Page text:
At our first meeting on 6 September we, the eager learners of frame drum and explorers of the Sacred Feminine, had an opportunity to meet each other and to watch fascinating presentation from our guest teachers, Filo and Jayne. Filo danced a fiery Red Taranta dance, and Jayne took us on a Shamanic journey. They will be teaching us this and more at their sessions, on 4 October and 8 November respectively.
We also had a chance to start looking at Women who Run with the Wolves book. Some of us read it in the past, some of us had just started reading it. Concerns were raised that 1. It is geared to women, whereas our group is open to men as well, and 2. The book is too A.long, B. hard to get into, C. nothing special – just common sense.
As for the first concern, what I as a facilitator can say is that perhaps we can excuse Dr Estes for writing book aimed specifically at women, and using “she” and “women” in her text all the time, as pretty much every other book we have read in our lives – from the Myths of Ancient Sumer to Dan Brown have been all written by men, for men, and using “he” and “man” as interchangeable with “human being”.
Aristotle considered women more void of shame or self-respect, more false of speech, more deceptive than men. Aristotle denied women free speech and access to proper education And yet we are invited to study Aristotle’s philosophy and accept it as one of the foundation stones of our modern Western civilisation. So, I guess we can swallow some “she” and “woman”.
The group agreed, at the same time, that all people have feminine and masculine parts to their psyches, and that our patriarchal society suppresses the feminine both in women and in men, which does not serve any good to anyone at all. Thus recovering the Sacred Feminine is deemed a worthy goal.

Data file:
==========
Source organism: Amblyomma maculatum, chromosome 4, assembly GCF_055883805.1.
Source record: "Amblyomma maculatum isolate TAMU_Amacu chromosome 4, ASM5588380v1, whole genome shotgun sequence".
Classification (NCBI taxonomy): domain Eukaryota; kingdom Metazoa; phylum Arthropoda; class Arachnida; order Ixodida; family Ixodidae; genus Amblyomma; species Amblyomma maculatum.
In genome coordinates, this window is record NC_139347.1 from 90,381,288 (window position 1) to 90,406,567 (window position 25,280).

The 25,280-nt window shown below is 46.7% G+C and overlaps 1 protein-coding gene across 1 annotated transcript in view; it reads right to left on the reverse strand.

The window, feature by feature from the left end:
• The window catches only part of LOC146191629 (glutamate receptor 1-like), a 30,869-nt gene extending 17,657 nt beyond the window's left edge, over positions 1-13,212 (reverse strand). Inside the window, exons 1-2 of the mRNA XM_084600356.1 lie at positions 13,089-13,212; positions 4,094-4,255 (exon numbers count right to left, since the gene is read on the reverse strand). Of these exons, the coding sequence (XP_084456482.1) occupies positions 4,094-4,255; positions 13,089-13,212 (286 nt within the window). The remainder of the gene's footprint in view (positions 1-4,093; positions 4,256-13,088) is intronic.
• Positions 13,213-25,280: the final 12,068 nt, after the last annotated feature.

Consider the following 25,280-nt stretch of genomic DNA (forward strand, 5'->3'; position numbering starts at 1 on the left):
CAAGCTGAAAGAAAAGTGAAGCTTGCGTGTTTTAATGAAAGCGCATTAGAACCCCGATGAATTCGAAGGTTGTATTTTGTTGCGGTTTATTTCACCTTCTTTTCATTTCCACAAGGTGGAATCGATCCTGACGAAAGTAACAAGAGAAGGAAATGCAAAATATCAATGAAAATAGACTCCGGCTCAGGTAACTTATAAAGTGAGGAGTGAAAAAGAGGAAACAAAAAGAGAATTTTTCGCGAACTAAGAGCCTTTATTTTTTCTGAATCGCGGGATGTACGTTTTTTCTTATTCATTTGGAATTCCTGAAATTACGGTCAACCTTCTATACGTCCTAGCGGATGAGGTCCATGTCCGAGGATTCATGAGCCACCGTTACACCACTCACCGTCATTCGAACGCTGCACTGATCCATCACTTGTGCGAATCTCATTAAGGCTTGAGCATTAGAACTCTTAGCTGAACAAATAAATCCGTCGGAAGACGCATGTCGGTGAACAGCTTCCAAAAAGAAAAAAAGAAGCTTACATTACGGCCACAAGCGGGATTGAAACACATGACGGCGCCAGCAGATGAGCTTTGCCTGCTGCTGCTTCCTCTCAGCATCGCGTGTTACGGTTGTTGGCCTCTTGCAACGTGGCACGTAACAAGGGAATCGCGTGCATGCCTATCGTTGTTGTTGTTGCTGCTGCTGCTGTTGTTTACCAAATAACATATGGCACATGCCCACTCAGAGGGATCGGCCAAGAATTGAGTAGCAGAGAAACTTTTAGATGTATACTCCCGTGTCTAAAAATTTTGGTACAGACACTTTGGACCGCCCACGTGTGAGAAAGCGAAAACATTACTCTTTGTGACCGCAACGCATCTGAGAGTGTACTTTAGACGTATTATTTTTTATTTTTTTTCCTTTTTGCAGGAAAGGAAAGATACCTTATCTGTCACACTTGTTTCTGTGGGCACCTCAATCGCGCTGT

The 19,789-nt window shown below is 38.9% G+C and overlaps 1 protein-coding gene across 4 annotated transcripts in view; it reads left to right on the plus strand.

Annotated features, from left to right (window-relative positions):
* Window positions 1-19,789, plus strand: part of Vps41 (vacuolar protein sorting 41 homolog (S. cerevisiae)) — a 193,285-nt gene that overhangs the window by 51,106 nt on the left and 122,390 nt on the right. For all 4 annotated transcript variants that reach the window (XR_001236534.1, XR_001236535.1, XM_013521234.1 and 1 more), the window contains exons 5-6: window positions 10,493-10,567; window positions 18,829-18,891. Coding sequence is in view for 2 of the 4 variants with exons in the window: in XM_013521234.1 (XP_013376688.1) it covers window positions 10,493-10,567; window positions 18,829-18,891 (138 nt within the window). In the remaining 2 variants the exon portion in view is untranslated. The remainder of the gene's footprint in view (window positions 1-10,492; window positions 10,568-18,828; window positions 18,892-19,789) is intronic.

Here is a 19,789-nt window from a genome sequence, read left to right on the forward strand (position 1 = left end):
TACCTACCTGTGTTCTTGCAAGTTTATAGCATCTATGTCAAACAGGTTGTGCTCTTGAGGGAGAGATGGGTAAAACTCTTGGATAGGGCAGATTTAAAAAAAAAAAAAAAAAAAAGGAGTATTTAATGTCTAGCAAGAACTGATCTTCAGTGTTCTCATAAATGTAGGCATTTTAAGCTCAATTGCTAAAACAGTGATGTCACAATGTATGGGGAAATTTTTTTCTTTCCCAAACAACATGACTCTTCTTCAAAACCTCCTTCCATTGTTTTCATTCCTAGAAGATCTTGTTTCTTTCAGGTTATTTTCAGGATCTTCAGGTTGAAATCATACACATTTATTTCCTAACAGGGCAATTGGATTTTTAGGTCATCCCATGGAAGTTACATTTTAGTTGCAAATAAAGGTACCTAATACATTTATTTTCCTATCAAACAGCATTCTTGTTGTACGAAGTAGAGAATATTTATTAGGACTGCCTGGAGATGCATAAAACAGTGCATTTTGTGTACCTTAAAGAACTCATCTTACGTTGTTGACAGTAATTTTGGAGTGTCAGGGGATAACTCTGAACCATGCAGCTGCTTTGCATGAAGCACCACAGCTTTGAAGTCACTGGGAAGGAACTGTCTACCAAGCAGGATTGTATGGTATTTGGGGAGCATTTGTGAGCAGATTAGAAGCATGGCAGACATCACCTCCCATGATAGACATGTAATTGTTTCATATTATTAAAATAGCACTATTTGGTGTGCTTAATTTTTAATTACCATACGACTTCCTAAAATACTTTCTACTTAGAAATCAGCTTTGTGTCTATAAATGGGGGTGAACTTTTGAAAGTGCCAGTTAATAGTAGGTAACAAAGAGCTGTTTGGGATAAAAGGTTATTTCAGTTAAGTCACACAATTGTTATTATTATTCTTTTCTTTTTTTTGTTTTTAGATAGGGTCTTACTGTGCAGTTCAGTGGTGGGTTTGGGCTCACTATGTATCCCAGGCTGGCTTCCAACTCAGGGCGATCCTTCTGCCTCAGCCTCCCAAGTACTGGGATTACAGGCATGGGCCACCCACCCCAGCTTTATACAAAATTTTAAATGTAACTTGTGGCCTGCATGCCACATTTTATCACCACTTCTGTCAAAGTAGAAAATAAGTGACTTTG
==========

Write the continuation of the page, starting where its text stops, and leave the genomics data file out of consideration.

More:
We have agreed to stick with Women who Run with the Wolves for a short while, until proven that it is of no use to us. We can then switch to any other book, poetry, music or any source at all that would inspire us to revive the Sacred Feminine.
Here you can listen to Dr Clarissa Pinkola Estes‘s interview for Karen Tate’s radio programme Voices of the Sacred Feminine. Karen Tate is an advocate of Goddess as an archetype, an ideal, a deity – whatever suits each individual. She is an author of books Sacred Place of Goddess and Walking an Ancient Path.
At the next meeting, 13 September. We will be learning the basics for frame drums following the course developed by Layne Redmond: we will learn doum, tak and ka strokes in upright and sitting position, and looking at the Introduction and Chapter One of Women Who Run with the Wolves.
- Life is hard, part 77 (lachristagreco.com)
- Wet, Dark & Tangled: The Unthwarted Feminine. ~ Karen Chrappa (elephantjournal.com)
- Attributes of the Sacred Feminine (intothesacredfeminine.wordpress.com)
- Reflection for today…Failure Is A Greater Teacher Than Success- Dr.Clarissa Pinkola Estes (mysoulsonice.wordpress.com)
- Hymns from the Hive: A Review of Layne Redmond’s Bee Album (pythonessandbee.wordpress.com)
- My Favorite Goddess (In Three Parts…) (tuesdayswithannie.com)
- The Goddess (brianrushwriter.wordpress.com)
- on retreat (sarah-w-bartlett.com)